37. Victorian says:

    Clot (29)-
    “somebody who will immediately morph into the same simp who held his job the day before”

    Sadly, I am beginning to agree with you. The day he nominated Geithner as Treas Sec was the day the alarm bells started ringing.
    I would still give him a month to find out what he is really made of, I truly hope that he is different for our country’s sake.

  38. chicagofinance says:

    OT: The weather outside is standard Chicago winter day. No big deal if you are used to it. What is coming in the next few days is just the colder side of expected conditions for this time of year.

  39. Confused In NJ says:

    80 mg of Crestor each day should solve the Teacher Longevity issue. Or require them to take adulterated Generics from China like private insurance requires.

  40. Barbara says:

    Clot my kinderman goes to a “blue ribbon.” I’m constantly having to correct and/or rephotocopy homework sheets that he brings home that often make no sense. Kindergarten…

  41. make money says:

    Vic(36)

    Check out you boys Geither character!

    “President-elect Barack Obama’s choice to run the Treasury Department and lead the nation’s economic rescue failed to pay $34,000 in taxes from 2001 to 2004, but the last-minute disclosure didn’t stop Senate Democrats from moving forward with his nomination.”

  42. hughesrep says:

    37

    I hear you. I grew up outside of Cleveland. We didn’t even call it snow until it hit 12″, it was just flurries until then. I’ve been to Indians home openers with colder weather than this.

    People here are soft.

  43. John says:

    My daughters elementary school has the CEO of one of the bluest of the bluest blue chips DJIA companies as an alumni. His quote was when I walked through the front door of the school as a child and read etched in marble “here passes the future leaders of our country” he truly believe it. That is my measure of a solid elementary school. Grades/Smades show me the money. He drops by once in a while. I tell you the fact that a little kid made it that far motivates the other little kids that some day they can do it to.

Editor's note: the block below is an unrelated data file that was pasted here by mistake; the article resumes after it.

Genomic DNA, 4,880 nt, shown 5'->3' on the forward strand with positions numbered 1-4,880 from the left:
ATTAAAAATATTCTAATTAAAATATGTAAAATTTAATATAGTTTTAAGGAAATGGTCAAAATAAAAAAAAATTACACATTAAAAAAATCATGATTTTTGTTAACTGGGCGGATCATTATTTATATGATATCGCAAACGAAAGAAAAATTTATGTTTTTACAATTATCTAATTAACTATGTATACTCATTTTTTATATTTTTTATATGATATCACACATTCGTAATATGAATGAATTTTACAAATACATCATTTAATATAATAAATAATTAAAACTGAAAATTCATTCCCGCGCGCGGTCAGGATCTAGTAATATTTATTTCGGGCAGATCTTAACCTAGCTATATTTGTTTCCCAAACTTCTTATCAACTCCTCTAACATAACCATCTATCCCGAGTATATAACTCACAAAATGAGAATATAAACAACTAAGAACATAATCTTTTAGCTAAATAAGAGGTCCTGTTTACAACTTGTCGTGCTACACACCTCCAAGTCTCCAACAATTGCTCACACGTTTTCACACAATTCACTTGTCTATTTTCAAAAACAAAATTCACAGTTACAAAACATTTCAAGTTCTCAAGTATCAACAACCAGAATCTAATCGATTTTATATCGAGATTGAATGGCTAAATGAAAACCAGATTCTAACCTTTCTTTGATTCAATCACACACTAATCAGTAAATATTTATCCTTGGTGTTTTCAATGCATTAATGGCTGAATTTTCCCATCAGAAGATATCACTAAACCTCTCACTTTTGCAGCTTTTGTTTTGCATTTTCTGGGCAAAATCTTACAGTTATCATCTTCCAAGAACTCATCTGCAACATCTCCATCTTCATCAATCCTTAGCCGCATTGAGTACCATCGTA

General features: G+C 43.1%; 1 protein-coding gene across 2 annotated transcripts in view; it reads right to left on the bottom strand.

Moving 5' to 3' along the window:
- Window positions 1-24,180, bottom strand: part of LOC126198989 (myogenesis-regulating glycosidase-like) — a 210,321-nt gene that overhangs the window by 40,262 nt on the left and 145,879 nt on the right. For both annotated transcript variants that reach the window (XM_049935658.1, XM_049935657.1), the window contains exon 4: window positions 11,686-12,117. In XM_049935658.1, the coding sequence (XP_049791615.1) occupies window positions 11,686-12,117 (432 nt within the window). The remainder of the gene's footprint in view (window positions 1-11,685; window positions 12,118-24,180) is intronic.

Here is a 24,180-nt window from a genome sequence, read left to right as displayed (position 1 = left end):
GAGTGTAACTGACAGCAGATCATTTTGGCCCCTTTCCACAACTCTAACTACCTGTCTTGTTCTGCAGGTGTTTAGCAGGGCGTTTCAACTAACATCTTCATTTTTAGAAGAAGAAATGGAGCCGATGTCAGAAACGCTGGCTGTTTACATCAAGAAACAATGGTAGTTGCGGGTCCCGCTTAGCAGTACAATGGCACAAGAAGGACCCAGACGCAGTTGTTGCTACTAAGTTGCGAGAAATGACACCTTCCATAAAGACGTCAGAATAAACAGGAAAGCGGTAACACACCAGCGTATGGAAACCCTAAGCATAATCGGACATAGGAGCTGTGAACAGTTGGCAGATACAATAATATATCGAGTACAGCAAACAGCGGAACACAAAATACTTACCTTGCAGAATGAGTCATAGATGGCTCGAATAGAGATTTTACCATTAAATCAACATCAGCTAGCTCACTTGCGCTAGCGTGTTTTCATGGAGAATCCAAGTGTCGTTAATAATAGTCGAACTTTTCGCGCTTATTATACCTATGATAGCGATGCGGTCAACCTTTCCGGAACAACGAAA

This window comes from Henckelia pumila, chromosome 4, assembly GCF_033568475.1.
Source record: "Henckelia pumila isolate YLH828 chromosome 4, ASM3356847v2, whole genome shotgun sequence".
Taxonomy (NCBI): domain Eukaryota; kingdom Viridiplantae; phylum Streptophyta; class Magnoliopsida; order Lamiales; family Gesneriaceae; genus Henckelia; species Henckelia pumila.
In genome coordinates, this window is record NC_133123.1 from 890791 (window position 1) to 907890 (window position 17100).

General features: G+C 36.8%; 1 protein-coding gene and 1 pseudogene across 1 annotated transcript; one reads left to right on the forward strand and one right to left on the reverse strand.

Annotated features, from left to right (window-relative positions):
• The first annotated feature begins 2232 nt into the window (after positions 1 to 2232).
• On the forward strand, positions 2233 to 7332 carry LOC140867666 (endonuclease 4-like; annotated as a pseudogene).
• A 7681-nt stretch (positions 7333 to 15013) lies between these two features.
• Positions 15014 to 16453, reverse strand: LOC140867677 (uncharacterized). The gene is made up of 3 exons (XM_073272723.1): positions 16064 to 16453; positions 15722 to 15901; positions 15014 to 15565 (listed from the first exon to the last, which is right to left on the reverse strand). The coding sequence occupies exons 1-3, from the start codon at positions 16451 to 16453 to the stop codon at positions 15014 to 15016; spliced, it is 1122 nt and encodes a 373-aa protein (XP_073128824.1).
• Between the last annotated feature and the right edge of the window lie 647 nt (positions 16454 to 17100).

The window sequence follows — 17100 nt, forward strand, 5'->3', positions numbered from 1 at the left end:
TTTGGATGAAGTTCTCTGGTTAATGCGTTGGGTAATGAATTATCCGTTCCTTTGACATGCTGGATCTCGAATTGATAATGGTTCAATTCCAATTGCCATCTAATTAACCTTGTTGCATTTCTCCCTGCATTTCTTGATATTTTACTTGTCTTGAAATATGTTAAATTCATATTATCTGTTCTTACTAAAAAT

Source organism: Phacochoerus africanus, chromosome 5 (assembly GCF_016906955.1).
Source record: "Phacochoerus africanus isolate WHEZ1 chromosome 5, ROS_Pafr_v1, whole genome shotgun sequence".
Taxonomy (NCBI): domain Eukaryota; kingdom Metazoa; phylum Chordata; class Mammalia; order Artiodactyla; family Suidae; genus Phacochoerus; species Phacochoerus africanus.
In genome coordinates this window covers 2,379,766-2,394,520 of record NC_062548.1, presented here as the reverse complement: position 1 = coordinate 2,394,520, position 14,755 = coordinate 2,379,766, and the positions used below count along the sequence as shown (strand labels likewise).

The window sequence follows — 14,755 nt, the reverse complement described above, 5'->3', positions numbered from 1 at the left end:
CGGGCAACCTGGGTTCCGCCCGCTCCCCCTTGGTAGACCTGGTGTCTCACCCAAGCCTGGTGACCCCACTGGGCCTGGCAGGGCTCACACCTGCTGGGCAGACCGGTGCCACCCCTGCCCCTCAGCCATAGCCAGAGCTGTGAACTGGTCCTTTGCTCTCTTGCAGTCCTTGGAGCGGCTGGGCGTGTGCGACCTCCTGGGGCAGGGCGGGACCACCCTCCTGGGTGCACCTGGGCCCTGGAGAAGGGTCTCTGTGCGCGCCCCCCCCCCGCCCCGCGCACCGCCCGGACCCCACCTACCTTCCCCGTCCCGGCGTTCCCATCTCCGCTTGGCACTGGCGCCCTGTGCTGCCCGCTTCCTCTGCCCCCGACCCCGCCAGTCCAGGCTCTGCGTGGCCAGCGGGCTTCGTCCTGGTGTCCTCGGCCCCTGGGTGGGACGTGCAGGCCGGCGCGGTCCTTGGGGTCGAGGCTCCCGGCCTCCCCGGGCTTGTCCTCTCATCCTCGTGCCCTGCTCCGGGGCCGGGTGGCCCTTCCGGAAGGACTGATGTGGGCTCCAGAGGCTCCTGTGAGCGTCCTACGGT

44. hughesrep says:

    DL

    How much is the disaster of a development at the old race track hurting Cherry Hill’s tax projections?

  45. John says:

    NORTEL NETWORKS FILES FOR BANKRUPTCY PROTECTION

  46. Hubba says:

    Gottschalks files for Chapter 11 protection

    The wave begins…………

  47. chicagofinance says:

    You heard the quote from Corzine yesterday that something such as 70% of municipalities blew throught the 4% cap on increases and some small amount had the stones to go 10%+. So Trenton comes up with some arbitrary rule and now their bluff is being called. We have to see about enforcement.

  48. chicagofinance says:

    Hubba says:
    January 14, 2009 at 9:58 am
    Gottschalks files for Chapter 11 protection
    The wave begins…………

    Fresno CA based…where is C to give us the poop…

  49. Cindy says:

    Just remember – every job has its good points and its bad points…

    Typical job = 52 weeks times 5 days or 260 days a year. Take away 7 holidays and 14 days vacation and you get 239 days of work per year. Typical – I know many of work work way more than that.

    I am contracted for 185 days per year…add in the typical working person’s holidays and vacation and the total would be 206.

    So, I have 33 more days off per year than the average working person.

    I work an average of 3 extra hours daily/weekends. Many of you do too. But I’d be willing to bet you get to go to the bathroom whenever you want? Do you have a lunch break? I get 30 minutes but that is usually eaten up with prep. while I eat my tuna fish sandwich.

    After 28 years in my profession I make a whopping $68,128. a year. Teachers here start at $36,000.

    I pay $25.00 copays for insurance and the dentist cost me $1500. out of pocket last year.

    So if this sounds like a luxury job to you…by all means – sign up. But remember, you may require tranquilizers to make it throught the day and sleeping pills for the night. You won’t be blogging by day or making weekday plans for the evening. The planned w/e activities in your district may also mess with your Saturdays.

    But if that $68,000 sounds like a fortune to you…and you don’t mind the extra 3 hours once you leave the office – have at it…

    One last note. Prepare to be disrespected by children and parents beyond belief. Nothing you do will ever be good enough. And you have so many bosses you lost count long ago.

    I actually have to leave for work now….

  50. Clotpoll says:

    John (43)-

    Dunno, pal. Is our children learning?:

    ‘“here passes the future leaders of our country” he truly believe it…’

  51. Clotpoll says:

    Cindy (49)-

    No knock on you. The rant here is directed at the NJ layabouts, not CA.

  52. Clotpoll says:

    (43)-

    By this standard, Jay Z and 50 Cent should be running things.

    Heck, maybe they are…

    “Grades/Smades show me the money.”

  53. nj escapee says:

    U.S. military report warns ‘sudden collapse’ of Mexico is possible

    President-elect Barack Obama listens as Mexico’s President Felipe Calderon makes a statement to reporters in Washington, Monday, Jan. 12, 2009. Mexico is one of two countries that “bear consideration for a rapid and sudden collapse,” according to a report by the U.S. Joint Forces Command on worldwide security threats. (AP photo)EL PASO – Mexico is one of two countries that “bear consideration for a rapid and sudden collapse,” according to a report by the U.S. Joint Forces Command on worldwide security threats.

    http://www.elpasotimes.com/newupdated/ci_11444354

  54. John says: